VMware has posted another pandemic-defying quarter and said it would have better if its customers had been able to go to their offices, especially in the Americas.
The company posted Q2 revenue of $2.88 billion, a year-on-year increase of nine percent. Net income was $447m, a plunge from the 5.3bn from the same period last year. Worry not, VMware users and investors, that dip earned itself a footnote that explained: “During the second quarter of fiscal 2020, VMware completed an intra-group transfer of certain of its intellectual property rights to its Irish subsidiary, where its international business is headquartered. A discrete tax benefit of $4.9 billion was recorded as a deferred tax asset.”
Such manoeuvres are nearly always designed to help reduce tax liabilities and, while legal, are a moral grey zone that have earned the likes of Apple an Amazon some searching questions over the years.
VMware didn’t mention the Irish affair on its earnings call, preferring to emphasise the surge in subscription and SaaS revenue which hit $631 million for the quarter, a 44 percent year-over-year jump that saw it represent 22 percent of all revenue.
CEO Pat Gelsinger said the company is going through its entire portfolio with a view to considering how to turn each product into SaaS and/or a subscription service.
“We’re becoming much more of a SaaS and subscription company going forward,” he said. He also teased more security, artificial intelligence and machine learning offerings as likely to be announced at the virtual VMworld conference in late September. Partnerships with the security industry were mentioned.
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Q2 was an interesting one of the company because while SaaS helped it to grow strongly, the Americas were a hard place to do business because customers couldn’t visit their offices or didn’t need them. That translated into a dip in perpetual licence sales as customers like retailers that buy software to run on-prem aren’t operating their stores decided they could do without things like VMware’s VeloCloud SD-WAN.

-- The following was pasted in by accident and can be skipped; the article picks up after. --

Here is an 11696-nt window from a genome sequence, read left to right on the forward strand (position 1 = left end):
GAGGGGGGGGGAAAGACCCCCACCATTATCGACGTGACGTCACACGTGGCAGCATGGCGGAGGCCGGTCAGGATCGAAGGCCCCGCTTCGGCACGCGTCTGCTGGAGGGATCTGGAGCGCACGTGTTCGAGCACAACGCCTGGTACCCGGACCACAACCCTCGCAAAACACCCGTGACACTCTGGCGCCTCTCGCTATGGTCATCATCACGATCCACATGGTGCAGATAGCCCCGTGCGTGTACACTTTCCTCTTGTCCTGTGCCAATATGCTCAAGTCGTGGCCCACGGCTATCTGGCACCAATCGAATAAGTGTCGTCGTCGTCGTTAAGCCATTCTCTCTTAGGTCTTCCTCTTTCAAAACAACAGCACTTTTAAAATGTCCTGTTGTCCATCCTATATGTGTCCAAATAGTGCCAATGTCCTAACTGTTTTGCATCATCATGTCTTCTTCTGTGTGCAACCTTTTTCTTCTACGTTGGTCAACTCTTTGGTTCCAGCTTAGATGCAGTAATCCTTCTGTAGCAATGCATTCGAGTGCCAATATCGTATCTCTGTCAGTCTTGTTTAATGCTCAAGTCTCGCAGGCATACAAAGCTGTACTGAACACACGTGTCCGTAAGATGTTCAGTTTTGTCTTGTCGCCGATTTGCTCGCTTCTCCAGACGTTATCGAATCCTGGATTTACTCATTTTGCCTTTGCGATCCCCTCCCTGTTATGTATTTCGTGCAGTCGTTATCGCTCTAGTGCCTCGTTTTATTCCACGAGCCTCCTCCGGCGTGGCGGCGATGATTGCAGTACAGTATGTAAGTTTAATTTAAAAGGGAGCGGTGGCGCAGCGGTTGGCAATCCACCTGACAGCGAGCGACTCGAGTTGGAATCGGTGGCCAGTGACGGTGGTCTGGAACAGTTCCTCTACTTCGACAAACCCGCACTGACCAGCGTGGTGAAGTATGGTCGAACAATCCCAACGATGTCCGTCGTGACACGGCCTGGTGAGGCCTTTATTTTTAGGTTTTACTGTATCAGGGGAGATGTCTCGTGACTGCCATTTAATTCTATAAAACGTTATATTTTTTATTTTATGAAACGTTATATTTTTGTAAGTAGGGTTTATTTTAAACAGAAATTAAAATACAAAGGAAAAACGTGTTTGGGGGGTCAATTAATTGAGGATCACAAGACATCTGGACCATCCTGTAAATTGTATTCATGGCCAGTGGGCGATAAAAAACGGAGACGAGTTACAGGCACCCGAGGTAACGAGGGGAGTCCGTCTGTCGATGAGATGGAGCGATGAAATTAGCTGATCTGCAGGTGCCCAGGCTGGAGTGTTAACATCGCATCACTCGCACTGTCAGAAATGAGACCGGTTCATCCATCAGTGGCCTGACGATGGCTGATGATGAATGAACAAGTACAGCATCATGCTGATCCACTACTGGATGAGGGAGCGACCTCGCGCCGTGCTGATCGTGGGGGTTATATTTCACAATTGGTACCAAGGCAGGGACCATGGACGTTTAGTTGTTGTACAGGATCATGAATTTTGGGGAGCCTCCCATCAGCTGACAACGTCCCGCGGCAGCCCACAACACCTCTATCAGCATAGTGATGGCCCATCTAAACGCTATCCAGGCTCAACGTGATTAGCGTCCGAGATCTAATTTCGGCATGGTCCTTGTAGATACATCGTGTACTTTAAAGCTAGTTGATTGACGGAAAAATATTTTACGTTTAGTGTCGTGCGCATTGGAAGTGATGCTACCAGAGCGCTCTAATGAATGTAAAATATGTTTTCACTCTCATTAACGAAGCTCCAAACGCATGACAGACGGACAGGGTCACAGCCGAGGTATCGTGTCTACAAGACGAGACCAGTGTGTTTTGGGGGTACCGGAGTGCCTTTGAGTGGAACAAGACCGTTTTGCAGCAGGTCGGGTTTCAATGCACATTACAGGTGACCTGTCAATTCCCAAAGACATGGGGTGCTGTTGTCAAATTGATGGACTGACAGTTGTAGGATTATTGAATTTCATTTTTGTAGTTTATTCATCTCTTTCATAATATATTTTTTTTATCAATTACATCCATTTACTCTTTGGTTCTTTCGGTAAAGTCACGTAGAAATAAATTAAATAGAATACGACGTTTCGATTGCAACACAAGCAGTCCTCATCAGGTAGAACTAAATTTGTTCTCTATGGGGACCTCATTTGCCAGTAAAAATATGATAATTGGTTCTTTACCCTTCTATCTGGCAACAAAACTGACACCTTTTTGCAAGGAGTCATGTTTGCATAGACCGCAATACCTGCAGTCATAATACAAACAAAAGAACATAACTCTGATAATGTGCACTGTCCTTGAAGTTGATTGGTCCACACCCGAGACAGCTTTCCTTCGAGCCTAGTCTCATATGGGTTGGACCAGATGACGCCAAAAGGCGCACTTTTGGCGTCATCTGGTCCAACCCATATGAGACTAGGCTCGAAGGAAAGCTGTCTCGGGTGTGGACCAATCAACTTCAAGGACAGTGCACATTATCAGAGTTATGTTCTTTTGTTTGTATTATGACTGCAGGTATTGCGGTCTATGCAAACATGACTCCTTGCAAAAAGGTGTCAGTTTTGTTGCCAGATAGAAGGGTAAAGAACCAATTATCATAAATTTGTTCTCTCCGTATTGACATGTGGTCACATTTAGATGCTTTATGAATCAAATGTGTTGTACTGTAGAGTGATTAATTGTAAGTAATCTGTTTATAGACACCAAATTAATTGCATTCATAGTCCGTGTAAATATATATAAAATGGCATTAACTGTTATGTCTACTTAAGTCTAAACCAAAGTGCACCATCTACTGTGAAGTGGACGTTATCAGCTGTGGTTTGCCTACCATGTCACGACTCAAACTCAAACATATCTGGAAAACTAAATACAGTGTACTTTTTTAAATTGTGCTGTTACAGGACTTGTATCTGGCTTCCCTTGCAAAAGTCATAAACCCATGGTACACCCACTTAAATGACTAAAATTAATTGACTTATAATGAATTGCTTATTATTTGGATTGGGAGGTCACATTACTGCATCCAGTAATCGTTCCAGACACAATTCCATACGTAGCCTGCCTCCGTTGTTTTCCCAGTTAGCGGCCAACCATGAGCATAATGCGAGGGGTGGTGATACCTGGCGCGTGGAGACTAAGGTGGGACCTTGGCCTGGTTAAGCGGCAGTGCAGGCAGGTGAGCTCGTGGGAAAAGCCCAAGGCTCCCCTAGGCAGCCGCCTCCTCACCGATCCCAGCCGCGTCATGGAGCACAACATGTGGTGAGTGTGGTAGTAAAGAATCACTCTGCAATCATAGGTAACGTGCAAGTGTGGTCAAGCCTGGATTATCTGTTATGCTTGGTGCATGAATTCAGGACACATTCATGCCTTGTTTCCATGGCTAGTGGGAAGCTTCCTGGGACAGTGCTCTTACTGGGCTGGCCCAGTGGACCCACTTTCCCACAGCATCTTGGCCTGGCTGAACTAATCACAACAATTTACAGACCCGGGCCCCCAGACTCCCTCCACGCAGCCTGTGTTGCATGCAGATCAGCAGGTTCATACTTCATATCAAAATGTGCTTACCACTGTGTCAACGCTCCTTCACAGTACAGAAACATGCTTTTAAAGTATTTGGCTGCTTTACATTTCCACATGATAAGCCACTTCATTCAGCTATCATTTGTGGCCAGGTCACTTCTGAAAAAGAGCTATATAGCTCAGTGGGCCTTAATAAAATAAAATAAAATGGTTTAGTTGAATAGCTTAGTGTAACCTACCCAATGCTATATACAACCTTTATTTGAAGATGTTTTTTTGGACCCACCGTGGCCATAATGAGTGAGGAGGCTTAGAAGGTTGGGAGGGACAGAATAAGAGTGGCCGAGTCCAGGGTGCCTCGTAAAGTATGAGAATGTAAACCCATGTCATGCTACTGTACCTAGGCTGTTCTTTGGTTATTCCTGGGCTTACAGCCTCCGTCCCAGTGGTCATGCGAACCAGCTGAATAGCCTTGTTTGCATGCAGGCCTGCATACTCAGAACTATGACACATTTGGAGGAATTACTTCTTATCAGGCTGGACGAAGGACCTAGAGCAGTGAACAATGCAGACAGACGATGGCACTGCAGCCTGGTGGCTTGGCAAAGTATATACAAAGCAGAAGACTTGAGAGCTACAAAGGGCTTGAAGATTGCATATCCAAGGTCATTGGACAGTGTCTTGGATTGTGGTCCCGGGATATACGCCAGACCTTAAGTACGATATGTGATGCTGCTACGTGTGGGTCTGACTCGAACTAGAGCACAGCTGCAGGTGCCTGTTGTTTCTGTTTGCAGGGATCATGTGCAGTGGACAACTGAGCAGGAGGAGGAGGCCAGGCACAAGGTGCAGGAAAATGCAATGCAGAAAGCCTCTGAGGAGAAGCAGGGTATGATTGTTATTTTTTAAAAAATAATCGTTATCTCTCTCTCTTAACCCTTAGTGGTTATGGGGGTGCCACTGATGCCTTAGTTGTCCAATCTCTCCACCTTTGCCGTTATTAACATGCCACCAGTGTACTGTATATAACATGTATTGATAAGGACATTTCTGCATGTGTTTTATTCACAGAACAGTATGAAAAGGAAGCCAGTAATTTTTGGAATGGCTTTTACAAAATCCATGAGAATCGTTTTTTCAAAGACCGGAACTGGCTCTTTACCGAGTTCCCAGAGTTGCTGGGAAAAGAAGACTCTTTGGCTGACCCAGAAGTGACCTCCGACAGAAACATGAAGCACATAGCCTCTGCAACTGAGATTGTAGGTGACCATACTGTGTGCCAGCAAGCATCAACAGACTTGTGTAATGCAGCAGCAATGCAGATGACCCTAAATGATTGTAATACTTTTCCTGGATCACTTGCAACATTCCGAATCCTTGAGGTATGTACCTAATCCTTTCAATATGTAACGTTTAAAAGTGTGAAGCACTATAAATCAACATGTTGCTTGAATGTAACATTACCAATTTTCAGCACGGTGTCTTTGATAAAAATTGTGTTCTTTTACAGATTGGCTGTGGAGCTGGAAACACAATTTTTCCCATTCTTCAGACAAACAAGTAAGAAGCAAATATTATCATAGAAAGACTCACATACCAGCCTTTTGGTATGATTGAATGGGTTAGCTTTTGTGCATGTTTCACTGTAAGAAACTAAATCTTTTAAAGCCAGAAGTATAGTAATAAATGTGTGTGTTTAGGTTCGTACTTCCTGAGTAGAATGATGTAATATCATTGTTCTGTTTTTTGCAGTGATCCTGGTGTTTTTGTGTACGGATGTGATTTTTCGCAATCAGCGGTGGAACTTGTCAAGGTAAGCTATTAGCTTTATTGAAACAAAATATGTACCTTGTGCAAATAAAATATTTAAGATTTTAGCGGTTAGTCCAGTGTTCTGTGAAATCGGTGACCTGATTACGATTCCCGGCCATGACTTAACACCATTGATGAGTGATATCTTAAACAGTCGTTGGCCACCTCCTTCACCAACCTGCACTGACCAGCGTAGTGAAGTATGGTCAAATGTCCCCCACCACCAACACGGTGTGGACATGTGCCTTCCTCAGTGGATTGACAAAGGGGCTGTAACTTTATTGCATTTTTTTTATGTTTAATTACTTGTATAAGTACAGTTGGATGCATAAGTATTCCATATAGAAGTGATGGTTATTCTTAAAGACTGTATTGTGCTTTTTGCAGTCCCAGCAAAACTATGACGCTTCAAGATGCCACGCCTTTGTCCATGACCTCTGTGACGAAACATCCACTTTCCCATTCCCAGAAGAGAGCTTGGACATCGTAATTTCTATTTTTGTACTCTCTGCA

Gelsinger said he thinks that kind of business will return and that VMware and the wider economy will experience what he described as a “Nike Swoosh recovery” that sees a short sharp dip and long shallow climb. The CEO said Q2 and Q3 2020 are the dip and that the climb back will start later this year. The company fared better across Europe, the Middle East, Africa, Asia and Japan.
“We’re becoming much more of a SaaS and subscription company going forward" - VMware CEO Pat Gelsinger
End-user computing products continued to do well as organisations built work-from-home infrastructure. Security products did well, too. “Users have gone from 100 sites to 10,000 sites,” Gelsinger said, and found they had new security needs thanks to that expansion. VSAN and NSX sales dipped, which the company blamed on difficulties implementing on-prem projects. Execs said they think that on-prem projects will come back as the recovery climbs the swoosh and that on-prem remains more-than-viable long term because businesses have come to recognise that hybrid clouds have both economic and security benefits.
CFO Zane Rowe revised revenue guidance for Q3 and the full financial year to $2.8bn and $11.6bn respectively, which represent year-on-year increases of five percent and seven percent.
Gelsinger also addressed Dell’s decision to explore offloading more of its stake in VMware. The CEO was very guarded, saying that current arrangements have been good for VMware, but that being able to use stock to fund acquisitions is the kind of thing that would be nice under a different structure. ®